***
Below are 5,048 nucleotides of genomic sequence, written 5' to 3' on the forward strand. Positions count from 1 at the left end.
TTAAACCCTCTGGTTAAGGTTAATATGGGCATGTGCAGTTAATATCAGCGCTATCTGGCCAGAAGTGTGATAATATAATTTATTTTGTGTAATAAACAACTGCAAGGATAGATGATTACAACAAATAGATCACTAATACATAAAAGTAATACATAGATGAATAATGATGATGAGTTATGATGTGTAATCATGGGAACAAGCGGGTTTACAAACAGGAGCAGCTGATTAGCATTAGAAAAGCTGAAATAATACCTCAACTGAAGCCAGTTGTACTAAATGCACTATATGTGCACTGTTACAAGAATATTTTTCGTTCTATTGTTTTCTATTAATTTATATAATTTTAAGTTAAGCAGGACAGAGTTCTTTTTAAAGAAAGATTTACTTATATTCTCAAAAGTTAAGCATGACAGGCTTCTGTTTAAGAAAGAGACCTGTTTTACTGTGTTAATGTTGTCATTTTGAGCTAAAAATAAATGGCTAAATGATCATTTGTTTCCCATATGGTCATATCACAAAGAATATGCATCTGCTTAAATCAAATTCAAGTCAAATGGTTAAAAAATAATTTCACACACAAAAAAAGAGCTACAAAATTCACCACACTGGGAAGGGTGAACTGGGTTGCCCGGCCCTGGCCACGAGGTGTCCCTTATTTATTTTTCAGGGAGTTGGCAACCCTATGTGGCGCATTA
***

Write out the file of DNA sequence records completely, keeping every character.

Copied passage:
Below are 5,048 nucleotides of genomic sequence, written 5' to 3' on the forward strand. Positions count from 1 at the left end.
TTAAACCCTCTGGTTAAGGTTAATATGGGCATGTGCAGTTAATATCAGCGCTATCTGGCCAGAAGTGTGATAATATAATTTATTTTGTGTAATAAACAACTGCAAGGATAGATGATTACAACAAATAGATCACTAATACATAAAAGTAATACATAGATGAATAATGATGATGAGTTATGATGTGTAATCATGGGAACAAGCGGGTTTACAAACAGGAGCAGCTGATTAGCATTAGAAAAGCTGAAATAATACCTCAACTGAAGCCAGTTGTACTAAATGCACTATATGTGCACTGTTACAAGAATATTTTTCGTTCTATTGTTTTCTATTAATTTATATAATTTTAAGTTAAGCAGGACAGAGTTCTTTTTAAAGAAAGATTTACTTATATTCTCAAAAGTTAAGCATGACAGGCTTCTGTTTAAGAAAGAGACCTGTTTTACTGTGTTAATGTTGTCATTTTGAGCTAAAAATAAATGGCTAAATGATCATTTGTTTCCCATATGGTCATATCACAAAGAATATGCATCTGCTTAAATCAAATTCAAGTCAAATGGTTAAAAAATAATTTCACACACAAAAAAAGAGCTACAAAATTCACCACACTGGGAAGGGTGAACTGGGTTGCCCGGCCCTGGCCACGAGGTGTCCCTTATTTATTTTTCAGGGAGTTGGCAACCCTATGTGGCGCATTA